St Werburgh's Roman Catholic Parish, Chester

Contributing photographs to this website

We would be delighted to receive photographs from parishioners showing the Church, its clergy, people and institutions, both as a historical record of the Parish and as a continuing witness to the life of this community.

Please send your photographs to the web team (, or leave them with the Parish Priest. Each photograph should have an informative caption, a note of the year in which it was taken (if known), and the identity of the contributor. Please note that, in trying to maintain a balanced approach over many topics and periods of time, and to keep the overall size of the collection within reasonable limits, we cannot guarantee to post all the photographs that are submitted.

Technical specifications - digital photographs

Modern digital cameras take very high-resolution photographs, that are stored as very large files. On our website, we store the originals, but actually display scaled-down versions so that they will load quickly. We are happy to take the originals, because as bandwidth generally increases in the future, we might republish the photographs with ever higher resolution and clarity. Nevertheless, we suggest that you reduce the size of your submitted original where you are able to do this. In most cases (except, perhaps, for a large group photograph where you wish to retain maximum detail) an image size between 4000x3000 pixels and 1600x1200 pixels will be satisfactory. Files should be supplied in JPEG format, if possible (although the web team will try to help with other formats if you are not able to supply JPEGs). If you have access to digital photograph editing software, you may be able to increase the JPEG compression factor to reduce the file size further. This may result in some loss of detail, but unless you have a particularly detailed image, this is unlikely to have much effect on the result displayed on the website.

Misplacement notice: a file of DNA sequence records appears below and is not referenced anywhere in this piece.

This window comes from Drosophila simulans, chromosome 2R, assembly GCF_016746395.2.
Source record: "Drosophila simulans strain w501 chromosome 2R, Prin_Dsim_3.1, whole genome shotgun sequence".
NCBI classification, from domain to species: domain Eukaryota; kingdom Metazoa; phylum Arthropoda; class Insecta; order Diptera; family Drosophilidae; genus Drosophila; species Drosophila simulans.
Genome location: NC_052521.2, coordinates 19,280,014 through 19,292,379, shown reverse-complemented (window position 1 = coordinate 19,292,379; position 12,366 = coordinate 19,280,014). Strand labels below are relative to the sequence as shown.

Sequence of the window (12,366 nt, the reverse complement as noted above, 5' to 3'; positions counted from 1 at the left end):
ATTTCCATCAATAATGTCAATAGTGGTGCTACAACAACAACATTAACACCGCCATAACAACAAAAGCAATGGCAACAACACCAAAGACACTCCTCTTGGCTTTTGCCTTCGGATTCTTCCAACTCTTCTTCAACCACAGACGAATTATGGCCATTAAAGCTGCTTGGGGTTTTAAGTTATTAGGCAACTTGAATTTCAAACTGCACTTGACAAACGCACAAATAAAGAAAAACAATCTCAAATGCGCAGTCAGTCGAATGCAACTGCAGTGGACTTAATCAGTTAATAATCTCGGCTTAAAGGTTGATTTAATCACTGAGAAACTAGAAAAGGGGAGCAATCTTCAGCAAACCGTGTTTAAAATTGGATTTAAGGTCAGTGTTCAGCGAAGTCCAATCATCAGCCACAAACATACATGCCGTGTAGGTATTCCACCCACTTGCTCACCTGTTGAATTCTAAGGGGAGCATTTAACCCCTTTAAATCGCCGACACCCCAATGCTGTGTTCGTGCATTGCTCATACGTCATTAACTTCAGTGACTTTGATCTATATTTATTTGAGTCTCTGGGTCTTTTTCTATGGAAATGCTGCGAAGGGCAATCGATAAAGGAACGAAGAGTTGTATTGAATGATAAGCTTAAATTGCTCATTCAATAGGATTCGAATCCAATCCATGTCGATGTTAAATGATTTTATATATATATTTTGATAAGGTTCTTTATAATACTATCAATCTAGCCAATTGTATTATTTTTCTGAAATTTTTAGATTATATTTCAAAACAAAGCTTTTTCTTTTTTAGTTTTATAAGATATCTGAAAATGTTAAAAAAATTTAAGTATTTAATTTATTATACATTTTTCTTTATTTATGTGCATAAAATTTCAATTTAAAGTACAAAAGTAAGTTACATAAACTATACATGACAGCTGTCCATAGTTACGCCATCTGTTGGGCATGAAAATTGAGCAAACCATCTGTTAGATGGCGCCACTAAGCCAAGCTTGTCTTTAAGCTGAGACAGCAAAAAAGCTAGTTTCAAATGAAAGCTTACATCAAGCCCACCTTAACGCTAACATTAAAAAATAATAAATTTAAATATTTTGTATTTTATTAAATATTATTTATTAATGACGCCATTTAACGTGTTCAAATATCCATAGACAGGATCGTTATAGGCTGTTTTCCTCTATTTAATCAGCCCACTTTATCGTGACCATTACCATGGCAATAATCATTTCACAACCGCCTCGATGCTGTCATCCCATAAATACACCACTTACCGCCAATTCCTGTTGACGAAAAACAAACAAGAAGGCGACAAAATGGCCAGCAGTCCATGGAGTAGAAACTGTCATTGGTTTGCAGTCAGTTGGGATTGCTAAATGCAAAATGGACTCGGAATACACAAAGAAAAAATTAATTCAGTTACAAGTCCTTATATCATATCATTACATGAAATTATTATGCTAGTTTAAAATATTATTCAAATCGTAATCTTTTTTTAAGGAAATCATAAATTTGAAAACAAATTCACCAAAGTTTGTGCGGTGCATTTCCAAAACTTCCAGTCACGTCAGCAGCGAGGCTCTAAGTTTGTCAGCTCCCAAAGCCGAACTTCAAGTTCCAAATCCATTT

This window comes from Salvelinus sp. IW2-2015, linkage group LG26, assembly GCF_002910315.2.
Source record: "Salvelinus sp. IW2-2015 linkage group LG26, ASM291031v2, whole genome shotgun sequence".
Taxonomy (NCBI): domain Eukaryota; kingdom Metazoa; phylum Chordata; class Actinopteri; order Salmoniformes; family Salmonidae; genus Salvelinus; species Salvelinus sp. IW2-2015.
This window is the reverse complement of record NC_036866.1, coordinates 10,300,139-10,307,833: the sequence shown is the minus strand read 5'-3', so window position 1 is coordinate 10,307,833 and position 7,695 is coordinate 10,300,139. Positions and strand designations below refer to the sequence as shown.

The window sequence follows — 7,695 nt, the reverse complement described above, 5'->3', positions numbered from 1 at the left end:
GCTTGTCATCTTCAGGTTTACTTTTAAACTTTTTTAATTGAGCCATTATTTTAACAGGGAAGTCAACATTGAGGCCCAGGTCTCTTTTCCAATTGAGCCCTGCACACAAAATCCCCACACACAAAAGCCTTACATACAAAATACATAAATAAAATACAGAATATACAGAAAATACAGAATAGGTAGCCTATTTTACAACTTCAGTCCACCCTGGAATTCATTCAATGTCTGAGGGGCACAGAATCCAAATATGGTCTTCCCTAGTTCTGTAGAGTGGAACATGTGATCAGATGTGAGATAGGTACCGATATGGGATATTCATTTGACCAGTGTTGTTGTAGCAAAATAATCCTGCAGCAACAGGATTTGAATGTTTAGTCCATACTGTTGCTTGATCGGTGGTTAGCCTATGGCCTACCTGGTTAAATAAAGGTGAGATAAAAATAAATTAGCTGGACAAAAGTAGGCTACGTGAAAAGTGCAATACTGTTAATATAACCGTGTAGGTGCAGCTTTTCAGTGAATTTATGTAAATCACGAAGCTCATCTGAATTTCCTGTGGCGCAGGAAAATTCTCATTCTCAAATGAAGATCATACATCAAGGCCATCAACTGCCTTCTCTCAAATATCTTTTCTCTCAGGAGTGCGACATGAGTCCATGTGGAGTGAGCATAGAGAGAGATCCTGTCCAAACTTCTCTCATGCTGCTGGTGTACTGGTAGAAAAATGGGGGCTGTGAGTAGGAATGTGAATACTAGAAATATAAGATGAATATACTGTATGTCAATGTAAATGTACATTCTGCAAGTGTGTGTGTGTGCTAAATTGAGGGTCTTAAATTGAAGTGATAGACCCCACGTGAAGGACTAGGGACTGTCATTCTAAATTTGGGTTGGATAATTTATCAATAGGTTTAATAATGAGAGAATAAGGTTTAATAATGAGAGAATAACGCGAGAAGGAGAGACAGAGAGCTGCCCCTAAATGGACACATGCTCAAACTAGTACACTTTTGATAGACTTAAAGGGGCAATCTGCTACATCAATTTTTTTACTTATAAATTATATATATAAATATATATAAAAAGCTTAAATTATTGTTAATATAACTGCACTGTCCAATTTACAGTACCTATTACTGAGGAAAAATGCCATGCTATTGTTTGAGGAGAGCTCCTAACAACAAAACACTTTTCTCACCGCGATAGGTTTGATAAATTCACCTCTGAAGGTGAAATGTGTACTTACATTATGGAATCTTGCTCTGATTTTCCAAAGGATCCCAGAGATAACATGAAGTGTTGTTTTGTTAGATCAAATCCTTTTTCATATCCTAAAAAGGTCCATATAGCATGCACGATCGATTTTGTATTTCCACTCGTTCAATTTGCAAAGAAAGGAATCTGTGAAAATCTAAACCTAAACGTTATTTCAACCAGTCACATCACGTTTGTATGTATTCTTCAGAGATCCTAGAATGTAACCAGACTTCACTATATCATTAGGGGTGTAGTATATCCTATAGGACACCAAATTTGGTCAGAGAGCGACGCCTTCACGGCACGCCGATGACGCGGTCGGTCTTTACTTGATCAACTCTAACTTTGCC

Technical specifications - scanned photographs

If you have access to a digital scanner, you should scan hard-copy photographs so that the result falls within  the range of image and file sizes described above for digital photographs. Depending on the size of the photograph and the quality of the scanner, a scanning resolution between 200 dpi and 600 dpi will normally be adequate. High-resolution scanning of original photographs emphasises the photographic grain and does not necessarily lead to images of the quality that you might expect; but, again, the final picture displayed on the website will usually be acceptable.